The International Ski Federation (FIS) this weekend rejected Lindsey Vonn's request to race against men in a World Cup downhill race later this month. "The Council respected Lindsey Vonn's proposal to participate in men's World Cup races and confirmed that one gender is not entitled to participate in races of the other and exceptions will not be made to the FIS Rules," the FIS said in a statement.
After years of dominating the women's World Cup, the four-time champion was hoping to participate in a men's downhill race over Thanksgiving weekend at one of her favorite courses, Lake Louise, Alberta. Vonn is so dominant on the course—winning nine of her 26 World Cup downhill victories there—that it's sometimes dubbed "Lake Lindsey."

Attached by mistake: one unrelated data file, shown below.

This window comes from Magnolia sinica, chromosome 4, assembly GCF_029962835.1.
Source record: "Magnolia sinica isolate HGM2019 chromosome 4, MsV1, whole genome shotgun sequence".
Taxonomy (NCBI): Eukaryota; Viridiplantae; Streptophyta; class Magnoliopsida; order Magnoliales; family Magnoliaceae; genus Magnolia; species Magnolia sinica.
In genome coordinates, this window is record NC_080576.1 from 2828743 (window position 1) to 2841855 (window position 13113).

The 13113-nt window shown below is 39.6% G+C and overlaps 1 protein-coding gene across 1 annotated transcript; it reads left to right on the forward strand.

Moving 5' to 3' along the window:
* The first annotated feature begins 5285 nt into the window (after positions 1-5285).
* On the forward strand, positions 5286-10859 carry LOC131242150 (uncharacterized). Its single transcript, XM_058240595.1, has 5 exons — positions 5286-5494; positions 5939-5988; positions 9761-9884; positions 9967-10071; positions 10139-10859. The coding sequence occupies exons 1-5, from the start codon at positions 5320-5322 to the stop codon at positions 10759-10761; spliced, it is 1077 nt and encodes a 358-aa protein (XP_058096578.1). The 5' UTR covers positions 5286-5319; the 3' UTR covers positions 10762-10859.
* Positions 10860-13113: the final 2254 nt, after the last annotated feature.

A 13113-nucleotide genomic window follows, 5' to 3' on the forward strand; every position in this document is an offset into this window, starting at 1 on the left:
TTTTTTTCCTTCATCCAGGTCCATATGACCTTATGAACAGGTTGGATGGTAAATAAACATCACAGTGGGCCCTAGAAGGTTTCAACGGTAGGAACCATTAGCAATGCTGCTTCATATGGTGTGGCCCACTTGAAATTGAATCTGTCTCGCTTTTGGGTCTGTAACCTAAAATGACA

Though she can't race with the men, the FIS extended Vonn an olive branch, allowing her to "submit a request to the Organising Committee and jury to be a forerunner." Forerunners ski the course before races to test for safety and visibility, and are timed in the same manner as actual competitors. If Vonn rides the course as a forerunner, it's still likely to attract a media circus, since she would, in essence, still be racing against the boys (without reward or credit).
She wouldn't be the first female pro forerunner. In January 2012, Austria's Marlies Schild acted as a forerunner for a men's night-time slalom event at Schladming. Her time would've put her in the top 30 for that race.